New Brunswick - Canada Provincial Nominee Program (PNP) | SolidVisa
All the information about the New Brunswick PNP and its immigration streams

New Brunswick Location

 

 New Brunswick, along with Newfoundland, Nova Scotia, and Prince Edward Island, is the Atlantic province of Canada. It was from these seaside regions that the development and colonization of the region began long ago. The first Europeans appeared here in the XV century - they were Basque fishermen. Then, in 1534, the expedition of Jacques Cartier, studying the Atlantic coast of Canada, approached the eastern coast of New Brunswick.

 And, finally, the first colony appeared in 1604 by the French, who arrived with de Champlain. Thus New France was born. Throughout the century, with varying success, the British and French fought for this land, indigenous people involved in the conflict - the tribes of the Mikmakov, Abenaki and Beothuk. In this confrontation, according to the peace treaty of 1713 England received Acadia.

 The eastern territory of New Brunswick, washed by the ocean, adjoins the Island of Prince Edward - the famous Confederate bridge erected over the Northumberland Strait, provides a link between the two provinces. In the north and center of New Brunswick, the spurs of the Appalachians rise, in the southeast lowlands dominate, and the south is decorated with Caledonian hills framing the picturesque Bay of Fundy - one of the best national parks of the continent.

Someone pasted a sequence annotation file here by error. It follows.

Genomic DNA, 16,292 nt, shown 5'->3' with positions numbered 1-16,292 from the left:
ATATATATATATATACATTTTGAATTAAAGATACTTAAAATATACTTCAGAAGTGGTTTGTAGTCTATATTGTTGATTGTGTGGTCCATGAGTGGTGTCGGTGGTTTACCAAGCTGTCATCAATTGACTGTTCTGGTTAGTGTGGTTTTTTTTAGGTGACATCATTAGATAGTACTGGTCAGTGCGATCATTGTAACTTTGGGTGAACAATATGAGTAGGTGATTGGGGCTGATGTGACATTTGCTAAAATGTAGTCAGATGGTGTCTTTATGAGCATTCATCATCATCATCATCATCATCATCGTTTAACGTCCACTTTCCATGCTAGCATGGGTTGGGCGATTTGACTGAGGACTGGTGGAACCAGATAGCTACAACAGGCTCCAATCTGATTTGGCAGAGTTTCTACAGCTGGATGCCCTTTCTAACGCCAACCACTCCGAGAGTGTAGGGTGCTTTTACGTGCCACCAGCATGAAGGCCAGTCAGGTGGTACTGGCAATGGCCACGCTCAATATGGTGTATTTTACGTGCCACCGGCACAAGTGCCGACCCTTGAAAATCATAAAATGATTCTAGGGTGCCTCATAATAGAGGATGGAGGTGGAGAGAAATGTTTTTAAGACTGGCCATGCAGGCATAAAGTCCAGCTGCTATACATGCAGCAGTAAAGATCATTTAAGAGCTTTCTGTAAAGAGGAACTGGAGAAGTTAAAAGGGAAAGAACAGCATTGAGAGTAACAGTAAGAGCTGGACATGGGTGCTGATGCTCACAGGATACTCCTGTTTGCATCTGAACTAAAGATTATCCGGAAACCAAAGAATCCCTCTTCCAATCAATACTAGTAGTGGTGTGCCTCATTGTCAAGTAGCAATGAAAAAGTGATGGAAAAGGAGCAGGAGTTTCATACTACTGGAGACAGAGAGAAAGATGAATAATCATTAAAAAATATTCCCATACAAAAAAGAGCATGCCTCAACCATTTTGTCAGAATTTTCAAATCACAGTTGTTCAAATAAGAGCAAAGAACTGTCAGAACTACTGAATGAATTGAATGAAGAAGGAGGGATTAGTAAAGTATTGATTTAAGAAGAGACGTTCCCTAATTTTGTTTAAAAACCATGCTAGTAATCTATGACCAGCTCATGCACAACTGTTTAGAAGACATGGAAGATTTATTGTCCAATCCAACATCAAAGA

A significant part of New Brunswick is occupied by rivers and lakes. The local landscapes are so beautiful that this Canadian province is called a "picture". The region's economy is also largely based on inland water resources - water bodies and rivers are full of fish: sturgeon, trout, perch, salmon, herring, roach and many other species. The largest river of the province is St. John, its basin covers about half of the entire territory, and the most important cities are situated on its shores: Edmondson, St. John and the capital Fredericton. In addition, there are many small towns and villages.

 

New Brunswick Economy

 

 There are rich deposits of minerals, including gold, copper, silver, coal, peat, natural gas and many others. Advanced woodworking industry in New Brunswick exports wood and finished furniture. There are also a lot of oil refineries and shipbuilding enterprises, pulp and food products are produced, peat is being developed, which provides New Brunswick with a leading position in the energy sector. A significant share in the economy belongs to agriculture and fisheries. Famous choice potatoes are exported to the USA and Europe, and the annual potato festival attracts thousands of tourists.

 Manufacturing has been progressing in recent years, resulting in many vacancies Leading the manufacturing industries are food and beverages, followed by pulp and paper furniture, metal processing and transportation equipment. Tourism has been a major source of job creation in the last decade.

 

New Brunswick Employment